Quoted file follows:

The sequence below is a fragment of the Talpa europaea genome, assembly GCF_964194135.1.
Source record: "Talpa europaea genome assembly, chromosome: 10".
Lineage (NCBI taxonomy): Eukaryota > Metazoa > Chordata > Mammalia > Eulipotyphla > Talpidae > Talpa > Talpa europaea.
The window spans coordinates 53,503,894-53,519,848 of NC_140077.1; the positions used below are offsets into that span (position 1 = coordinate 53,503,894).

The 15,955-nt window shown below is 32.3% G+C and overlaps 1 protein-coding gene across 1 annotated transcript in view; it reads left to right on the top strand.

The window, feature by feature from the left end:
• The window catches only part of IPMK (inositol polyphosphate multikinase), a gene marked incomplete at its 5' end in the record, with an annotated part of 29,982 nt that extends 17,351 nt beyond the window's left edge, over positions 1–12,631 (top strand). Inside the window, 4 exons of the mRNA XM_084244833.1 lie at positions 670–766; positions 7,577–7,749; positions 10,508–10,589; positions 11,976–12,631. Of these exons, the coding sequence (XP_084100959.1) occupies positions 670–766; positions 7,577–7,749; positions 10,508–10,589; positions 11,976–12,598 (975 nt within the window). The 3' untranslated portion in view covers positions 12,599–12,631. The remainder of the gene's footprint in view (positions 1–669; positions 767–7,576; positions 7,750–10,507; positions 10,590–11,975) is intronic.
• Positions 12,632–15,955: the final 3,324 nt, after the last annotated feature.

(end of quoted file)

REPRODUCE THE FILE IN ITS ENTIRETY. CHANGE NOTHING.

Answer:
The sequence below is a fragment of the Talpa europaea genome, assembly GCF_964194135.1.
Source record: "Talpa europaea genome assembly, chromosome: 10".
Lineage (NCBI taxonomy): Eukaryota > Metazoa > Chordata > Mammalia > Eulipotyphla > Talpidae > Talpa > Talpa europaea.
The window spans coordinates 53,503,894-53,519,848 of NC_140077.1; the positions used below are offsets into that span (position 1 = coordinate 53,503,894).

The 15,955-nt window shown below is 32.3% G+C and overlaps 1 protein-coding gene across 1 annotated transcript in view; it reads left to right on the top strand.

The window, feature by feature from the left end:
• The window catches only part of IPMK (inositol polyphosphate multikinase), a gene marked incomplete at its 5' end in the record, with an annotated part of 29,982 nt that extends 17,351 nt beyond the window's left edge, over positions 1–12,631 (top strand). Inside the window, 4 exons of the mRNA XM_084244833.1 lie at positions 670–766; positions 7,577–7,749; positions 10,508–10,589; positions 11,976–12,631. Of these exons, the coding sequence (XP_084100959.1) occupies positions 670–766; positions 7,577–7,749; positions 10,508–10,589; positions 11,976–12,598 (975 nt within the window). The 3' untranslated portion in view covers positions 12,599–12,631. The remainder of the gene's footprint in view (positions 1–669; positions 767–7,576; positions 7,750–10,507; positions 10,590–11,975) is intronic.
• Positions 12,632–15,955: the final 3,324 nt, after the last annotated feature.